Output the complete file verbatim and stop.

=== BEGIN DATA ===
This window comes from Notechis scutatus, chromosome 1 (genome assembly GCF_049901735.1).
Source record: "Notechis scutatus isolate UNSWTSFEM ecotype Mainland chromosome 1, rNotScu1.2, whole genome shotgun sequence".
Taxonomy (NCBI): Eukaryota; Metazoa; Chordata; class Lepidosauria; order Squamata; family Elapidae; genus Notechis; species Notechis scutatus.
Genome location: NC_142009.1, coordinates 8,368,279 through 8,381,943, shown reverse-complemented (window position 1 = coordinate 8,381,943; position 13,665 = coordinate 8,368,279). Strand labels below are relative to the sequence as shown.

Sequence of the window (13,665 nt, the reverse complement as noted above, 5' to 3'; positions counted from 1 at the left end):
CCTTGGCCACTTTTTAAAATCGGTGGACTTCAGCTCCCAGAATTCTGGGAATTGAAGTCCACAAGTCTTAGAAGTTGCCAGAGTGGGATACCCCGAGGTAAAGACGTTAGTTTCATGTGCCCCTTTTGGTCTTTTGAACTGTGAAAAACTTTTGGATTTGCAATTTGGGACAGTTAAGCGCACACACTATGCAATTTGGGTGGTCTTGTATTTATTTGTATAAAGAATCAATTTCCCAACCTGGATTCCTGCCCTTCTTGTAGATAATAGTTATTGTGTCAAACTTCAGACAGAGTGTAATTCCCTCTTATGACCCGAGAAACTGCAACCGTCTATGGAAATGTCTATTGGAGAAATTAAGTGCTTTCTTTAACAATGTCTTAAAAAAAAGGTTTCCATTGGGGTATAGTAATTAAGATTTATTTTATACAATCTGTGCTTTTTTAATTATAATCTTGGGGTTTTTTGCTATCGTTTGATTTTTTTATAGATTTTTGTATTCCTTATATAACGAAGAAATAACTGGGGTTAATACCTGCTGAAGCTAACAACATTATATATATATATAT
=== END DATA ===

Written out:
This window comes from Notechis scutatus, chromosome 1 (genome assembly GCF_049901735.1).
Source record: "Notechis scutatus isolate UNSWTSFEM ecotype Mainland chromosome 1, rNotScu1.2, whole genome shotgun sequence".
Taxonomy (NCBI): Eukaryota; Metazoa; Chordata; class Lepidosauria; order Squamata; family Elapidae; genus Notechis; species Notechis scutatus.
Genome location: NC_142009.1, coordinates 8,368,279 through 8,381,943, shown reverse-complemented (window position 1 = coordinate 8,381,943; position 13,665 = coordinate 8,368,279). Strand labels below are relative to the sequence as shown.

Sequence of the window (13,665 nt, the reverse complement as noted above, 5' to 3'; positions counted from 1 at the left end):
CCTTGGCCACTTTTTAAAATCGGTGGACTTCAGCTCCCAGAATTCTGGGAATTGAAGTCCACAAGTCTTAGAAGTTGCCAGAGTGGGATACCCCGAGGTAAAGACGTTAGTTTCATGTGCCCCTTTTGGTCTTTTGAACTGTGAAAAACTTTTGGATTTGCAATTTGGGACAGTTAAGCGCACACACTATGCAATTTGGGTGGTCTTGTATTTATTTGTATAAAGAATCAATTTCCCAACCTGGATTCCTGCCCTTCTTGTAGATAATAGTTATTGTGTCAAACTTCAGACAGAGTGTAATTCCCTCTTATGACCCGAGAAACTGCAACCGTCTATGGAAATGTCTATTGGAGAAATTAAGTGCTTTCTTTAACAATGTCTTAAAAAAAAGGTTTCCATTGGGGTATAGTAATTAAGATTTATTTTATACAATCTGTGCTTTTTTAATTATAATCTTGGGGTTTTTTGCTATCGTTTGATTTTTTTATAGATTTTTGTATTCCTTATATAACGAAGAAATAACTGGGGTTAATACCTGCTGAAGCTAACAACATTATATATATATATAT